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Does Newsom’s Political Strategy Give Away the Opponent He’s Really Worried About?

AP Photo/Jeff Chiu, File

While Republican Larry Elder was unsuccessful in his bid to unseat California Gov. Gavin Newsom in the recall election, the fact that the progressive was concerned about the race at all in deep blue California shows how serious the state's problems are with energy, crime, homelessness, water, affordability, and more. 

Michael Shellenberger, an independent candidate for California governor, has promised to change that. As a centrist candidate who appeals to a wide swath of voters, he believes he's the candidate Newsom really fears. 

The former Democrat said that's why the governor is trying to increase his Republican opponent's name recognition. 

Newsom released a campaign ad focused on abortion last week that targets Republican State Sen. Brian Dahle. 

As The Wall Street Journal reports, Shellenberger's run will test whether he "can break the progressive stranglehold on Sacramento." 

Mr. Shellenberger’s bid may seem a long shot. Independents don’t benefit from party infrastructure, endorsements and financing. His campaign has raised a mere $722,000. But California’s GOP is weak, and there are no well-known Republican candidates in the field. There hasn’t been public polling on the race, though Mr. Shellenberger says his internal polls show equally strong support among Republicans, Democrats and independents.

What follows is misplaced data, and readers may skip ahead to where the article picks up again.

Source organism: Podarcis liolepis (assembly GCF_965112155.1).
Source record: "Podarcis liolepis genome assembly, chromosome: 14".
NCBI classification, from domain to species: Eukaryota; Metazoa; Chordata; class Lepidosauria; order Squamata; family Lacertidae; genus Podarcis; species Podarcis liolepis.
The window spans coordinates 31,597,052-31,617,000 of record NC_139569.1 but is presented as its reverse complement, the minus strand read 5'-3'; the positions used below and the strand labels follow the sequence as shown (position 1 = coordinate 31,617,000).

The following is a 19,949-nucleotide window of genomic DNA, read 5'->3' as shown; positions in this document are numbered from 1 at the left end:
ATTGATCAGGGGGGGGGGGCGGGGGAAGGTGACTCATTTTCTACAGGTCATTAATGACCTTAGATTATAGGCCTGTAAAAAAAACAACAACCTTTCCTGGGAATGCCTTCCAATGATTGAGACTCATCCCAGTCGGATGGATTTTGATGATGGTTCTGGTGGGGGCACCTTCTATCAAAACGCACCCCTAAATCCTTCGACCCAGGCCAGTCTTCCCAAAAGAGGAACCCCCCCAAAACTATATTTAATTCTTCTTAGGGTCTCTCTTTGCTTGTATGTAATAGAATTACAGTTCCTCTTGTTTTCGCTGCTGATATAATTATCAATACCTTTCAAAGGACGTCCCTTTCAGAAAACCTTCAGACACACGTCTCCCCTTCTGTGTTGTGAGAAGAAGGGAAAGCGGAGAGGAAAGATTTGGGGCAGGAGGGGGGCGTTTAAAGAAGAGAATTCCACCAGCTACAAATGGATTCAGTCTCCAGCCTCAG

In California, conservative talk radio can have a greater reach than TV advertisements. Mr. Shellenberger has been a frequent guest on popular radio programs such as “John and Ken,” where he’s opined about the state’s homelessness, rising crime and crazy climate politics. Yet he isn’t a conservative firebrand, and that may work in his favor. He describes himself in a Zoom interview as a “bleeding-heart liberal when it comes to caring for the vulnerable, a libertarian when it comes to being passionate about freedom, but a conservative when it comes to taking care of our civilization.” (WSJ)

In order to go against Newsom in the fall, Shellenberger will have to come in second in California's June 7 primary. 


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